On 17 December 1993, two months after President
Clerides and the Prime Minister of Greece Mr. Andreas Papandreou signed
the "Joint Defense Doctrine," the former wrote to the UN Secretary-General
Dr. Ghali expressing Greek Cypriot security concerns:
There is no doubt that the massive
presence of Turkish military forces in the occupied part of Cyprus creates
serious anxieties and mistrust amongst the Greek Cypriot community regarding
Turkish intentions. It also imposes on the Government of the Republic the
need to increase the defensive capabilities of the country by purchasing
arms. Further, it makes it necessary to request military help from Greece
and to include Cyprus in the Greek defensive plans. There are also indications
that the above preparations, though entirely defensive in their nature,
are misinterpreted and cause anxiety and mistrust with the Turkish Cypriot
community regarding Greek intentions.
President Clerides went on to propose that
he disband the National Guard and hand over all Greek Cypriot armored cars,
armored personnel vehicles and tanks to UNFICYP; and further, that the
Cyprus government undertake the total cost of "a substantially numerically
increased UNFICYP" which will acquire the right of inspection in connection
with security facilities, on condition that the Turkish side agrees to
the withdrawal of the Turkish troops and the disbanding of the Turkish
Cypriot armed forces.10
And who will form the increased UNFICYP? The answer is implicit in an interview
which President Clerides gave a Turkish Cypriot journalist on 1 February
1996, in which he made the following points:11
A revised Treaty of Guarantee will come into
force under which Greece, Turkey, Great Britain, and a number of additional
countries will guarantee the security, territorial integrity and constitutional
order of the federal republic.
An international force made up of contingents
from the various guarantor powers (including, therefore, a Turkish contingent)
will be stationed in an otherwise demilitarized Cyprus.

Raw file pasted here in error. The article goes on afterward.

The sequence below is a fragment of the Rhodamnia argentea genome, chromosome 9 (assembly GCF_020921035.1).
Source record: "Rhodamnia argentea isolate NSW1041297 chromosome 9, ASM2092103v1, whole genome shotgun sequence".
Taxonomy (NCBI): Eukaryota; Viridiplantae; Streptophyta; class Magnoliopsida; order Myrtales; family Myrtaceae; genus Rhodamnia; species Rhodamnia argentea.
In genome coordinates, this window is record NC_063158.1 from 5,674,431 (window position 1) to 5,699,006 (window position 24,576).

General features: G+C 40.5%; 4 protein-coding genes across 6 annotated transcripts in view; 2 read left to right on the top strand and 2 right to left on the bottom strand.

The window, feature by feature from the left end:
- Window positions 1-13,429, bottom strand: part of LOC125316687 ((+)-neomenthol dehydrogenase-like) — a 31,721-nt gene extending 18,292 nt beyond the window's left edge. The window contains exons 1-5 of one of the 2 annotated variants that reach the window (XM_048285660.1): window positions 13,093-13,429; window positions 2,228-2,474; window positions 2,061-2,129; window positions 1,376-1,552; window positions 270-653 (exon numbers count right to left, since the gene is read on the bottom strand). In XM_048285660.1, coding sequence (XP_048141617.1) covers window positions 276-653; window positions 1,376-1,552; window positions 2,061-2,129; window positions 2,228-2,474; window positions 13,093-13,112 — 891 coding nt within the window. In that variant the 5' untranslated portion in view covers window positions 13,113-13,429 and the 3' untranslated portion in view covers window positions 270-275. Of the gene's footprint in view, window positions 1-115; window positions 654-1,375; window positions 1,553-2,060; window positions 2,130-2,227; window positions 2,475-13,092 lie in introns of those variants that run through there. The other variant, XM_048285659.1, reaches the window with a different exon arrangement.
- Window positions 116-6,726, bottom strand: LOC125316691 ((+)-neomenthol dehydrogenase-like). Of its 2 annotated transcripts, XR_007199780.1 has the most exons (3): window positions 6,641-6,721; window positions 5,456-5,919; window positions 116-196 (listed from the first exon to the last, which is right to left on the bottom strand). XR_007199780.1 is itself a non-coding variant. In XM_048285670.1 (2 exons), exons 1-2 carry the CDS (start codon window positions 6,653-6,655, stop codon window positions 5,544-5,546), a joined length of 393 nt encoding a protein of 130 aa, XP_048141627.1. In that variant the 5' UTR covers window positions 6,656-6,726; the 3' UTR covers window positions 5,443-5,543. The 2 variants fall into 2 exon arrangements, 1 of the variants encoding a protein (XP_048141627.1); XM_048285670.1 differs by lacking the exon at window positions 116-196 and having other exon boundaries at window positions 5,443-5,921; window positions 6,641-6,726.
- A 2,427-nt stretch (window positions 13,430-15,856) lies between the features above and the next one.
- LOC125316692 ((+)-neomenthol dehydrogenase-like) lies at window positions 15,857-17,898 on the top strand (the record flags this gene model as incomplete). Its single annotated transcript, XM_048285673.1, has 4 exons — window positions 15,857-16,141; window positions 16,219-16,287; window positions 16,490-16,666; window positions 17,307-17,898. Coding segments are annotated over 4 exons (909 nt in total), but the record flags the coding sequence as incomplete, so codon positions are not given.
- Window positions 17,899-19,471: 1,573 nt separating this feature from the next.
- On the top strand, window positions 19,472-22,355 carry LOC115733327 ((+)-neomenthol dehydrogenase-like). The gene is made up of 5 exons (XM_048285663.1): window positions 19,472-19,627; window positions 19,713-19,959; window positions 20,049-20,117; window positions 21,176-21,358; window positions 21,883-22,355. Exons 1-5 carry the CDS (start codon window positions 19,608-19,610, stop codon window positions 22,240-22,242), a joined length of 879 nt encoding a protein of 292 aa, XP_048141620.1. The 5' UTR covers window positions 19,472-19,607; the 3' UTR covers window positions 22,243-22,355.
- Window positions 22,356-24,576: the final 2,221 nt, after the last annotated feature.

The international force will have powers (a)
to ensure that no paramilitary organizations are formed and no arms are
imported in Cyprus, except for arms for which there will be an agreement
and which will be deemed necessary for the purposes of the police forces;
and (b) to intervene on the basis of a decision by the guarantor powers
taken by majority whenever the independence and territorial integrity of
Cyprus face threats either from the two communities or through the violation
of the constitutional order.
This solution has the following advantages:
(a) If there is any tension in Cyprus, this will not be exported to Greece
and Turkey, which as a rule take the sides of their respective communities.
(b) Great Britain will no longer be in the unenviable position of being
in the middle and being accused by the two sides of not fulfilling its
obligations under the Treaty of Guarantee. (c) Any intervention will be
carried out by an international force which will actually be stationed
in Cyprus, thereby preventing any issues about invasion, occupation, withdrawal
of forces, etc., which complicate matters. (b) Greek and Turkish contingents
will continue to be stationed in Cyprus, but they will form part of an
international force, and so any involvement or suspicion or allegation
concerning chauvinistic activities in their respective communities will
be dealt with convincingly.
President Clerides added that "since we wish
to accede to the European Union, the guarantor powers should come from
the EU and other countries." He indicated elsewhere that he would agree
to the Greek and Turkish contingents, manned by about 1,000 troops each.
The Turkish Cypriot side prefers the continuation of something like the
old Treaty of Alliance, even though it wants about 5,000 troops from each
of the "Mother Countries" to be stationed on the island. A compromise between
these two positions does not seem difficult. What is more difficult is
to formulate the terms under which the peacekeeping or guarantor force
can take action. At present UNFICYP soldiers will only shoot in self-defence.
Is President Clerides, and also are troop-contributing countries, willing
to agree that the peacekeepers would be authorized to use force to stop
attacks by armed irregulars of one community against civilians of the other?
And would there be circumstances in which the Greek or the Turkish contingent
would be permitted to go into action on their own? In the mid-1980s, President
Clerides, then in opposition, suggested that if there is information or